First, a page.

In early January, 2000, Tbilisi appealed to Moscow with a request to immediately begin negotiations on an agreement reached in November on the withdrawal of Russian military bases from Vaziani and Gudauta. This, of course, put an end to contacts with Russia in the military sphere, both bilateral and within the CIS. Eduard Shevardnadze never hid the fact that with Georgia’s membership in the Commonwealth he pinned hopes on “restoring justice in Abkhazia”.
“I am in favor of broader economic integration with all states, including non-CIS countries. Unfortunately, integration with Europe did not work out for us, and living in economic isolation would have meant a complete disaster, ”the Georgian president said sadly even 7 years before. 19 September 1993, being in a stalemate in Sukhumi, Shevardnadze appealed to the international community for help: “Maybe someone will say that this is a cry of despair. If this is a cry, then the soul, of my and my people, and I want it to be heard. ” The President of Georgia was heard, strangely enough, his life was saved ... by the Russian marines!
The details hiding by the Georgian leadership so far are told by the commander of the coastal troops and marine corps of Chernomosky fleet in 1987-1995 Major General Vladimir Romanenko.
Sailors from such landing ship "Zubr" saved the life of the President of Georgia
A country fighting for its independence should think about how to protect itself. By the time of the collapse of the USSR, the Black Sea Fleet had a fairly serious naval base in Poti and bases on the territory of Georgia. Its main task was the strategic support of the USSR Armed Forces in the southern direction. When, after 1991, Georgia became an independent state, it was necessary to decide the fate of the Poti base. Immediately after the signing of the Bialowieza Accords, the Black Sea Fleet leadership held talks in Tbilisi with then-President Zviad Gamsakhurdia to preserve the base for guarding the Georgian border. Gamsakhurdia decided that the Black Sea Fleet should leave the base. An entire battalion was separated from the Black Sea Fleet to ensure the evacuation of the main forces and equipment, equipment and weapons. However, we left there a lot of materiel and equipment. When in December 1992, our last ships left Poti, on the pier were the slogans: "Occupants get out of Georgia!"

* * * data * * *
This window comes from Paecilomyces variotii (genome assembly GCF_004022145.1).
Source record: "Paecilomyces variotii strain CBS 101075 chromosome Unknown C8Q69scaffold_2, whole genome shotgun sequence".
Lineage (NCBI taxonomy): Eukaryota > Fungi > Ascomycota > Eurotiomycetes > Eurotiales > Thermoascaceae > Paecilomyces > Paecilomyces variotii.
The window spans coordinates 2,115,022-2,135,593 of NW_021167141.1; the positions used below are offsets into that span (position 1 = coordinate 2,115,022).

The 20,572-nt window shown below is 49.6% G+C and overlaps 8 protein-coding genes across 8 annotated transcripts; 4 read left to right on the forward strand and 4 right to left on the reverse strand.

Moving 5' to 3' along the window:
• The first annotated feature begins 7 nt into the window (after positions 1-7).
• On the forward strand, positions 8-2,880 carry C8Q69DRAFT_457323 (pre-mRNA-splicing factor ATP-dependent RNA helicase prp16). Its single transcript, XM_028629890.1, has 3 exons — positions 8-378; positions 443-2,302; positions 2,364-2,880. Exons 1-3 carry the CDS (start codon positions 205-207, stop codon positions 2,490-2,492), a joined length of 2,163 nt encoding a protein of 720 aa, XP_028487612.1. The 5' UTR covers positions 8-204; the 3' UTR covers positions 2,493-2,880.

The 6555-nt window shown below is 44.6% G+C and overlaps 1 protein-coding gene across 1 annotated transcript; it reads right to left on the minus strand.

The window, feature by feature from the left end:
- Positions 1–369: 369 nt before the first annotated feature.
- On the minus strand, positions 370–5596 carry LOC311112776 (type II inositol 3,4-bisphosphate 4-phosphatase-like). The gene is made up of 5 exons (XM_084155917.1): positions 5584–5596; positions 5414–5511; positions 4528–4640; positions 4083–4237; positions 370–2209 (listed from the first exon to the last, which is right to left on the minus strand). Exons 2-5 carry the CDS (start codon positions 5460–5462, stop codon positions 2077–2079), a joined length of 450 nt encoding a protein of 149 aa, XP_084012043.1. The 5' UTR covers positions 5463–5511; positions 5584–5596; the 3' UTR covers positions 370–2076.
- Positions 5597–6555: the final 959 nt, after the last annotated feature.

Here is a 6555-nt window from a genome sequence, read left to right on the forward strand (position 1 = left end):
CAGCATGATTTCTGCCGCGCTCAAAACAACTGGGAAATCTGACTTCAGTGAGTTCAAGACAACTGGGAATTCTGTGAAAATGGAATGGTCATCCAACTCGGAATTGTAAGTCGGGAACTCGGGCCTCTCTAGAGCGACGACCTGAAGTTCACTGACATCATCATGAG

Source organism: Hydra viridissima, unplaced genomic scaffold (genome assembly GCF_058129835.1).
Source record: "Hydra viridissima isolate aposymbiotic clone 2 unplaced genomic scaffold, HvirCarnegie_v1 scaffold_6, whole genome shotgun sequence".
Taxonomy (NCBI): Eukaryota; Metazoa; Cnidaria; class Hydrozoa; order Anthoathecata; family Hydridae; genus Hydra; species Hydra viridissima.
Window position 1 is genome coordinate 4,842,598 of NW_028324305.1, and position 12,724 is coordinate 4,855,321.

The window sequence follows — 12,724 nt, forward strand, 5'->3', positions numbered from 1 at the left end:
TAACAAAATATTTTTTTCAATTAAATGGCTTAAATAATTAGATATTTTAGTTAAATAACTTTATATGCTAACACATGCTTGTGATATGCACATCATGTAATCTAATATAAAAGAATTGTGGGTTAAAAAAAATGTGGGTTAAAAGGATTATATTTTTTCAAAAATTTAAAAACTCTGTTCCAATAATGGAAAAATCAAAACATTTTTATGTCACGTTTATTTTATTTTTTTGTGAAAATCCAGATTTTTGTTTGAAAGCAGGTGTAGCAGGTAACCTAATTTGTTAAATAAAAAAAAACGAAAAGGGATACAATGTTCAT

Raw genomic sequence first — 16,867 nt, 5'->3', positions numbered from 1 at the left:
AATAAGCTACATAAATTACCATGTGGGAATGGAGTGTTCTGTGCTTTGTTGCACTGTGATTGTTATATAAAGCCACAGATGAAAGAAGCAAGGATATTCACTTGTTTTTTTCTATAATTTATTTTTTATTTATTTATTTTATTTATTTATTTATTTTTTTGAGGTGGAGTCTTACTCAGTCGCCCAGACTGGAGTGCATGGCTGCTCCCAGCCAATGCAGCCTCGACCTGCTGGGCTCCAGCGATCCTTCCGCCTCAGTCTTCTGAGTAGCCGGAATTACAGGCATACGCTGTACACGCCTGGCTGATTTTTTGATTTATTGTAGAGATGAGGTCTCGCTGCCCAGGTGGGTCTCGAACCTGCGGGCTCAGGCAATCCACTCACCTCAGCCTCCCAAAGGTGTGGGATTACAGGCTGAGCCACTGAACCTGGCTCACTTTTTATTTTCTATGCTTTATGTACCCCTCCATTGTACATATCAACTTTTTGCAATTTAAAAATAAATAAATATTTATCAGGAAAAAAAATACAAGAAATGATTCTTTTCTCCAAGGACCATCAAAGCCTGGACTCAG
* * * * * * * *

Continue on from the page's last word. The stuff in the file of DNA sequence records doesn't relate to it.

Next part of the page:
When Eduard Shevardnadze returned to Georgia in March 1993, the supporters of Gamsakhurdia - “Zviadists” - were already pushed back to the western part of the republic, and active hostilities were conducted simultaneously in Abkhazia. By the way, from there, by amphibious ships, the Black Sea Fleet brought about 11 thousands of refugees. On each ship was a company of marines, which provided security and order during landing.
In September, 1993, Shevardnadze went to Abkhazia, deciding to get acquainted with the situation on the spot. However, as a result of the active actions of the Abkhaz armed forces, the President of Georgia was blocked at the Sukhumi airfield. The situation was critical - the airfield was surrounded on all sides by “shilkas”, Shevardnadze’s security forces were fighting back from the Abkhaz armed formations.